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Teaching activity

How coronavirus charts can mislead us

Sarah Best

7th May 2020

This short video from Vox highlights how the collection and presentation of data (in this case about the coronavirus) may not tell us the full story about an issue.

For example, one of the aspects that is often covered in charts related to the coronavirus is the number of cases and this is often represented by a a line for each country. In most cases, the line for each country only refers to 'confirmed cases', indicating that could also be people who would also test positive for Covid-19 but they haven't been tested (and this could be due to things such as a lack of available testing kits for example). In other words, we need to know what the testing levels are for each country before being able to compare them accurately.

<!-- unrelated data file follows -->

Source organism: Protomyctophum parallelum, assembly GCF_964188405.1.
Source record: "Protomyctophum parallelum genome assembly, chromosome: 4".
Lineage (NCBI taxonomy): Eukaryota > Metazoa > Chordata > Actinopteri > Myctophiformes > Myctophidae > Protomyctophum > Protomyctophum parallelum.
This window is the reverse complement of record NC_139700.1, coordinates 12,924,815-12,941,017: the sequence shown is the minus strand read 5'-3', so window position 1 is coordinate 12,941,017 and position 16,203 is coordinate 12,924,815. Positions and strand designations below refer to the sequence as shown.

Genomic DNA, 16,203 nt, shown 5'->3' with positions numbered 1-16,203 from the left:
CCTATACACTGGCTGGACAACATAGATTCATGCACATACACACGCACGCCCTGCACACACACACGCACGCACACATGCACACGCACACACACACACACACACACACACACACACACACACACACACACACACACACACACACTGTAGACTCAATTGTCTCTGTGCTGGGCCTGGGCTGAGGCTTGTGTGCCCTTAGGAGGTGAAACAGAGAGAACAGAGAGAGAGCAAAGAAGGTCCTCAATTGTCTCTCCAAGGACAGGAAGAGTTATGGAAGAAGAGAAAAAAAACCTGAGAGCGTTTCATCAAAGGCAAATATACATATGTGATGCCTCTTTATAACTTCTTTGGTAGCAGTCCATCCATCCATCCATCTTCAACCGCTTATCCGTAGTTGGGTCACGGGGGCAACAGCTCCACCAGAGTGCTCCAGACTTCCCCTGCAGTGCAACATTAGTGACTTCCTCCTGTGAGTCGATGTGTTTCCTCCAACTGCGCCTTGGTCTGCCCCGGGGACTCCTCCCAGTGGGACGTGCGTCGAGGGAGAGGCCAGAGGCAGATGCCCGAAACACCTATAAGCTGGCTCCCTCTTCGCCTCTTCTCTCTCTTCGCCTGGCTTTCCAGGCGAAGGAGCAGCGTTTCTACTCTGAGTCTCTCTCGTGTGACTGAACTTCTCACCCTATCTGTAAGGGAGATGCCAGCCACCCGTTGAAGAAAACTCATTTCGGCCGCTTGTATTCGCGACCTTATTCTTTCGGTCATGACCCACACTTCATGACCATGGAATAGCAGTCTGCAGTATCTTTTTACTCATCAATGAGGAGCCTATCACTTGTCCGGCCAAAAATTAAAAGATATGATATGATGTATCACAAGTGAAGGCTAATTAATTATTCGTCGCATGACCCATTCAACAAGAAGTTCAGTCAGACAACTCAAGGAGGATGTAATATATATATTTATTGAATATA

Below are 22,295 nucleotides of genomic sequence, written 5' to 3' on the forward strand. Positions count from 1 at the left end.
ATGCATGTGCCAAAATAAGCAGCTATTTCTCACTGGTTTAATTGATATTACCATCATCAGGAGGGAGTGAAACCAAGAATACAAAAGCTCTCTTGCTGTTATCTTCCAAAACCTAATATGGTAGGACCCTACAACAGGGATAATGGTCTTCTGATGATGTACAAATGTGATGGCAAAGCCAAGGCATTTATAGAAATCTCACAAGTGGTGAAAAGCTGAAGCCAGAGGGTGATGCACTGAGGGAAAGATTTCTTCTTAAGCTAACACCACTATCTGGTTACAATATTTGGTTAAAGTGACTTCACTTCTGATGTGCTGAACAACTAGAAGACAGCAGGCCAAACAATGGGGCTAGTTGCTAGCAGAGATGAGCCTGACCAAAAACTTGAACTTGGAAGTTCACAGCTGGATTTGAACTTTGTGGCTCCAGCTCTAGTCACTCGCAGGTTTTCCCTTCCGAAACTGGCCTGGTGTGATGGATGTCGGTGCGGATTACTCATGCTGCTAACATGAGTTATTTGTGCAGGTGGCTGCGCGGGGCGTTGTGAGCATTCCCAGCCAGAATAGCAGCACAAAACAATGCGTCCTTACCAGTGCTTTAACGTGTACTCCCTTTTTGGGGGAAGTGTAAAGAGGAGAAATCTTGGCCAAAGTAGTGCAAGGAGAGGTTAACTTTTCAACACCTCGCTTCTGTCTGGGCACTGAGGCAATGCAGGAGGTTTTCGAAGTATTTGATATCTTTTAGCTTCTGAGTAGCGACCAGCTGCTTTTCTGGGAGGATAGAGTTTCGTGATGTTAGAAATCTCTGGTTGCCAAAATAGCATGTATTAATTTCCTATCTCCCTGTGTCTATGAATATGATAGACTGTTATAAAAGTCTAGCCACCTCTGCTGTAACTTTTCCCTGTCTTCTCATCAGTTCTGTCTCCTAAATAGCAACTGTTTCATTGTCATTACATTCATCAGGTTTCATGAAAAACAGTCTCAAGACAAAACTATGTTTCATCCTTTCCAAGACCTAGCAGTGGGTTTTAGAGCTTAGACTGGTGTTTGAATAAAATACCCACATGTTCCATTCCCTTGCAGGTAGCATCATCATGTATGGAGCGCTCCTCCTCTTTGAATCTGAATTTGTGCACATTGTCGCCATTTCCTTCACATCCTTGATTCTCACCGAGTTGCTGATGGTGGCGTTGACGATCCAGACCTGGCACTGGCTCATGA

This video could be useful for the Research Methods unit (discussing issues such as validity and reliability, and types of data).

Sarah Best

Sarah is a passionate full-time Head of Sociology and Psychology and has worked in a variety in schools in the UK, and she is currently working in a British international school. She is keen to develop and boost the profile of both subjects.

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